In order to start a website on the internet, you need two things; a domain name and a web hosting provider. In this tutorial, you’ll learn about domain names, web hosting providers, and how they work together to create your new website.
What is a domain name?
A domain name is the name you choose for your website. It’s the website address you’ll give to your family and friends and it’s where Google and the other search engines will send people to. You’ll be using the same domain name for as long as you want your website to exist. So you’ll want to choose an awesome domain name.
All domain names are unique and must be registered through a domain name registrar.
A brand new business needs a brand new name. And choosing the right domain name is crucial to the future success of your business. More on that a bit later.
What is a web hosting provider?
A web hosting provider stores and maintains other people’s websites on its giant computers. Their hard drives are called “servers” and the servers store the files for all the websites they are providing hosting services for.
The hosting company is responsible for keeping your website up and running 24/7/365. Yes, all websites can go down occasionally but a good hosting provider will keep your site alive and well 99.9% of the time. Guaranteed!
A website consists of a number of files and folders which are stored on a server and accessed as required. Don’t worry, it’s not all that complicated and pretty much all of the techie stuff is automated or done for you.
How much does it cost to build a website?
Before we go any further you’ll probably want to know how much this is all going to cost.
Can you start a website for free?
Yes. If all you want is a simple blogging website to share with your family and friends then you can get a free site at wordpress.com. But it does have its limitations.
- You don’t actually own the website, it belongs to the company that owns wordpress.com.
- Your website’s rather awkward domain name will be something like example.wordpress.com instead of example.com.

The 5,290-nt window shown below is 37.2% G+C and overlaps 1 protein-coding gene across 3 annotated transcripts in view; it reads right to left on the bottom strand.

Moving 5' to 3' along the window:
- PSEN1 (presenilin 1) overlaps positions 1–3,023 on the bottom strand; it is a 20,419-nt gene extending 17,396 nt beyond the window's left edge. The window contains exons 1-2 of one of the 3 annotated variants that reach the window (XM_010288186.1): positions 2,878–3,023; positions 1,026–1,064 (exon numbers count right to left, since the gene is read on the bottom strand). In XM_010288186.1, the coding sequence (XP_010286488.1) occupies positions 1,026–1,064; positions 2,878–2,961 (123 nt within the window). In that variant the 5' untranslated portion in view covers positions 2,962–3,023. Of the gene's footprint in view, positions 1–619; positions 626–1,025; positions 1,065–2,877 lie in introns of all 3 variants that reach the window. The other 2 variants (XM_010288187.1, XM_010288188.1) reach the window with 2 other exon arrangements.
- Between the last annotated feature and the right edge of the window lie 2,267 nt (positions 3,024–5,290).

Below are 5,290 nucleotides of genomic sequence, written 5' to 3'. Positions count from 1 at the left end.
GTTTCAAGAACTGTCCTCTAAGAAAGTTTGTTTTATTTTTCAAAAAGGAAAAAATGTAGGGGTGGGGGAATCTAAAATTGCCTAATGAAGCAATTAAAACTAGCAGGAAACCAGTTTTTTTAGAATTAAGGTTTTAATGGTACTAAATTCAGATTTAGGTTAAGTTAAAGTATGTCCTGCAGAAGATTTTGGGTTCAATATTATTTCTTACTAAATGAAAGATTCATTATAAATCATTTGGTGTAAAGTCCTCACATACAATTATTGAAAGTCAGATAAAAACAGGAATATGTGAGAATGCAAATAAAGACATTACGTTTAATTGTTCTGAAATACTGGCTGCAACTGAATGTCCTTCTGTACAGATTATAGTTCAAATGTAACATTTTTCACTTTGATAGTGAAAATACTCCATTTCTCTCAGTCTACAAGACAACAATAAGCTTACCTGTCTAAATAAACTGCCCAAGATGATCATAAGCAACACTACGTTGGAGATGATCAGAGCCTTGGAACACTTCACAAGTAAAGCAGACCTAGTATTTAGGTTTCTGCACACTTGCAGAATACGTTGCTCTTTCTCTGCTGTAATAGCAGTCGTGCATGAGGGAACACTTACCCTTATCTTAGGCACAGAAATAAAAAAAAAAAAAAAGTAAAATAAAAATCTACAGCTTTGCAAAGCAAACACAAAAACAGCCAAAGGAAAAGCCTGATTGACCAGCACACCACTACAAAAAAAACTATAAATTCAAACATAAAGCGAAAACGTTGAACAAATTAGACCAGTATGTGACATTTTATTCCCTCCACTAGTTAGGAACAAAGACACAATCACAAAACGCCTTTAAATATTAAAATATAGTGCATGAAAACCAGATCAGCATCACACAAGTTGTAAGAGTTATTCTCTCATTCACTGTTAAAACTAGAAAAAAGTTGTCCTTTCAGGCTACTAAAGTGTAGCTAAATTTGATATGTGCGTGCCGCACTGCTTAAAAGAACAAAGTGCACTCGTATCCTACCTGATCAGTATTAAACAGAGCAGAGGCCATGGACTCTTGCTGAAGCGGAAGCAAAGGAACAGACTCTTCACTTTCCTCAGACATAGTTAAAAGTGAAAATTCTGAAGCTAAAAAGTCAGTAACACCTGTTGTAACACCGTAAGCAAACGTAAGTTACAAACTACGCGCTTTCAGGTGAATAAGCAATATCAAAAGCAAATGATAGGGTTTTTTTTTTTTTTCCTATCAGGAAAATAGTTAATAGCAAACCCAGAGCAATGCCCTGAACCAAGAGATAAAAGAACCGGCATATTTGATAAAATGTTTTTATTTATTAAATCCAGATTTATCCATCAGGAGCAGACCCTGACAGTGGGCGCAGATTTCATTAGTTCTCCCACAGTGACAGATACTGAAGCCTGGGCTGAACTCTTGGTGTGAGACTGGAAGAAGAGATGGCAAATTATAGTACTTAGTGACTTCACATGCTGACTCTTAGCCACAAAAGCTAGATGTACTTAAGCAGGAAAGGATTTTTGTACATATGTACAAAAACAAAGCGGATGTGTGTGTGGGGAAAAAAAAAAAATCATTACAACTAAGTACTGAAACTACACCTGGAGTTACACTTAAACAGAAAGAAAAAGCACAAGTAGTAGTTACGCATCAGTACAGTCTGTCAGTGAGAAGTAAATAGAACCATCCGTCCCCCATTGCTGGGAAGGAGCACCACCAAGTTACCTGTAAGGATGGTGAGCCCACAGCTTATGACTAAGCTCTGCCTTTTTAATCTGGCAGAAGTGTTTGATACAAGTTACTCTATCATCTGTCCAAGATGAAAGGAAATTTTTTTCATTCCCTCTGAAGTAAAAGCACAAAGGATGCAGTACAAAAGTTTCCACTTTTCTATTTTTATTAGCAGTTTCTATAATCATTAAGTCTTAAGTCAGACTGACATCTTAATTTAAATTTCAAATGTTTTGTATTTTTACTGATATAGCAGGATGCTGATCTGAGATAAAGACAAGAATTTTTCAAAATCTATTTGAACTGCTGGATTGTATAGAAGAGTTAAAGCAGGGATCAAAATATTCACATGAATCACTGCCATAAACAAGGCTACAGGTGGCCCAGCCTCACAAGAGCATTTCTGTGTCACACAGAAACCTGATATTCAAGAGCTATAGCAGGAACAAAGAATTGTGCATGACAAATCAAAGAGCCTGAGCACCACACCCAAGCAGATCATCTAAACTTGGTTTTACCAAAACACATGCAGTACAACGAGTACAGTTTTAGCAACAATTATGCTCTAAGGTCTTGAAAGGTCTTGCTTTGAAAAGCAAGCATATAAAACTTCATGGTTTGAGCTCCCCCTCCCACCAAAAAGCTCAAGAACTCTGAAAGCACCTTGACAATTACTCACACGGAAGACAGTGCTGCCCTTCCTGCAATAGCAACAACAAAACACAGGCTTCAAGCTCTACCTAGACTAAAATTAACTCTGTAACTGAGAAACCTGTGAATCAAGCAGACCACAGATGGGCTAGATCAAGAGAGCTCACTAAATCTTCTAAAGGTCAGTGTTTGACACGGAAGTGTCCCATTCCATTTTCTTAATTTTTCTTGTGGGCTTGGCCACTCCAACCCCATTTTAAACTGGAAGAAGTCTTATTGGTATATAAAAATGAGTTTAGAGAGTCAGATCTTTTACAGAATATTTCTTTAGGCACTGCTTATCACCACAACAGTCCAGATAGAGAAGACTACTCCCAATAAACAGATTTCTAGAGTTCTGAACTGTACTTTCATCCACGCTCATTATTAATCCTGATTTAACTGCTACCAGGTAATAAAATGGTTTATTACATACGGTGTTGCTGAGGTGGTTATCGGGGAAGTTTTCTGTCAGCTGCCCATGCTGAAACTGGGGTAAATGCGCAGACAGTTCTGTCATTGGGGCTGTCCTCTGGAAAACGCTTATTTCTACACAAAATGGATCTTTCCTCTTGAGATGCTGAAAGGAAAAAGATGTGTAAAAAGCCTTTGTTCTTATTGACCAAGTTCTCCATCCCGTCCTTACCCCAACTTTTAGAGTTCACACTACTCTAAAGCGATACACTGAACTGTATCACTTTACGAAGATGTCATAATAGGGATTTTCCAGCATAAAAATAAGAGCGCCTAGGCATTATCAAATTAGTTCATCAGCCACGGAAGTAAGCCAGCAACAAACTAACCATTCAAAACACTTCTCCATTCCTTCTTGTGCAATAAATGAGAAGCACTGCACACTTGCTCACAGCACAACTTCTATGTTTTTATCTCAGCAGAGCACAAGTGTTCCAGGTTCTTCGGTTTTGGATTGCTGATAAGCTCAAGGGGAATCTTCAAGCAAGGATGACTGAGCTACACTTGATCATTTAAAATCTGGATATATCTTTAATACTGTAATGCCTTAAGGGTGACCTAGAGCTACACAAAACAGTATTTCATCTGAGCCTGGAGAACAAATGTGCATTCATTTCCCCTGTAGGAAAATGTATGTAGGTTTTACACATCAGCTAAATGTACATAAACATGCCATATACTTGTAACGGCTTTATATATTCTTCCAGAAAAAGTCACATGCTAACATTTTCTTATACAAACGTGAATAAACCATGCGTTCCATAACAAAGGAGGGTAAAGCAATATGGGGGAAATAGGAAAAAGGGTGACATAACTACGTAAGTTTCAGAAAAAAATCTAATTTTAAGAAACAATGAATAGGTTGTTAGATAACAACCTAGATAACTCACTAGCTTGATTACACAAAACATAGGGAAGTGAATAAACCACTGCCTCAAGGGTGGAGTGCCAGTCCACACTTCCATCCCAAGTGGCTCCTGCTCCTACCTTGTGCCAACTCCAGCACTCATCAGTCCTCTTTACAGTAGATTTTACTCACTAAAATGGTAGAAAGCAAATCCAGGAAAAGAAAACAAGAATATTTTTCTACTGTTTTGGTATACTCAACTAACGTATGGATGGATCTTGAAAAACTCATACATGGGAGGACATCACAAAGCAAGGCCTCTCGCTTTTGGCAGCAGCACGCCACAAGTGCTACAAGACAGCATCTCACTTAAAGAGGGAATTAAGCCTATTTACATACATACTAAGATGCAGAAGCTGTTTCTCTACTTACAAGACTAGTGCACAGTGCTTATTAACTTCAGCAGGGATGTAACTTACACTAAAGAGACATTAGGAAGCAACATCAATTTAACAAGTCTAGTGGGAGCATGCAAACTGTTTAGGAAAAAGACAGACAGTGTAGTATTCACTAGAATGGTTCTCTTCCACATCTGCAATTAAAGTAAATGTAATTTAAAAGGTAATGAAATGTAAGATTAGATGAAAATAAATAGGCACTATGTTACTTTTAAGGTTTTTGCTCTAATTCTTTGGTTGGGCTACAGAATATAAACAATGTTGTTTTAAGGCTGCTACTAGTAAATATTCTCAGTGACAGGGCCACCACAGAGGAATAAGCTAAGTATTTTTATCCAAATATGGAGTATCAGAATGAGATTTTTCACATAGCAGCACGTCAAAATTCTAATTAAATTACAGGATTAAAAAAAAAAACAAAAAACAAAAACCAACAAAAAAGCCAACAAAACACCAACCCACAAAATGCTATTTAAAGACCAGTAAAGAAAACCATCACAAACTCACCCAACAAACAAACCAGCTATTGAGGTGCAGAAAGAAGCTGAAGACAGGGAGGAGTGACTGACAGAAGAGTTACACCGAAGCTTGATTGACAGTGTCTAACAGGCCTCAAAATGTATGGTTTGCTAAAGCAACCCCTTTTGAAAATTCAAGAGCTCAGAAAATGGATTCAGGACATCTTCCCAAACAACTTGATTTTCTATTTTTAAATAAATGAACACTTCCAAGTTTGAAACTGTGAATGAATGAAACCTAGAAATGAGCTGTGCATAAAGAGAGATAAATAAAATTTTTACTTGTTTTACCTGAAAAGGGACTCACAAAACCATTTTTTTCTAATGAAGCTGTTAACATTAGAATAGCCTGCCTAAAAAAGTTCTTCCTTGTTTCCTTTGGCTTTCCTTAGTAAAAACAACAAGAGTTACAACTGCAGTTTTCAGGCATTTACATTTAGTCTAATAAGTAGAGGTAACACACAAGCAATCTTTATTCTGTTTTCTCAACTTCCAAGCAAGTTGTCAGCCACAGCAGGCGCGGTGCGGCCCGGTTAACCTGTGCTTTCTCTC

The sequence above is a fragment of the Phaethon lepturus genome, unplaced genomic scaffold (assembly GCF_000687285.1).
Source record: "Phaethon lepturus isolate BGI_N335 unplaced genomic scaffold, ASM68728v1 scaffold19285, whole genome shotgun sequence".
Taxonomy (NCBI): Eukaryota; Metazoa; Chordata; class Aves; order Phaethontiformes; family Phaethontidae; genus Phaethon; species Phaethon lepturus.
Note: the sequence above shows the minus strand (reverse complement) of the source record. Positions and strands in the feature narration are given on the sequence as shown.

- You can’t sell or advertise anything on your site, but they can put their ads on your site. Oh, wait a minute… it actually is their site.
- You don’t have unrestricted access to the many thousands of themes and plugins. You just have to make do with what they allow.
- And you have to strictly adhere to their Terms of Service and User Guidelines. They are very quick to delete any website that they deem violates any of their conditions. No warning, it’s just gone.
You really do get what you pay for.
Can you can start a website on a shoe-string budget?
Absolutely. If you want to actually own your own website and turn it into a profitable little business it’s not going to break the bank.
A domain name will cost less than $15 a year and web hosting can be as little as a few dollars a month. You may want to upgrade to a professional theme and get a few commercial plugins later on but these are not essential. You can get up and running for less than $200 for the first year.
Compare that to the startup costs of a bricks and mortar business.
Choosing your domain name
All domain names are unique. So when you’re ready to buy your domain name you’ll most likely discover that the name you first thought of has already been taken by someone else who registered it before you. That’s OK. We’ll just keep looking until we find the right one that we can buy.
The best domain names are those that are brandable. Think Nike, Google, Amazon. Those names don’t bear any relationship to the type of website content, they’re just simply memorable brand names.
And the .com is pretty much the only way to go. Domain names that end with .net, .info, .org, .blog, etc. can confuse your potential website visitors who expect a website’s name to end with .com. People may ask “Is that example dot blog dot com?”
Try to keep it as short as possible and avoid hyphens and numbers as part of the domain name. And make sure it’s easy to pronounce and remember. If you told a friend the domain name over the phone would he be able to find your website easily?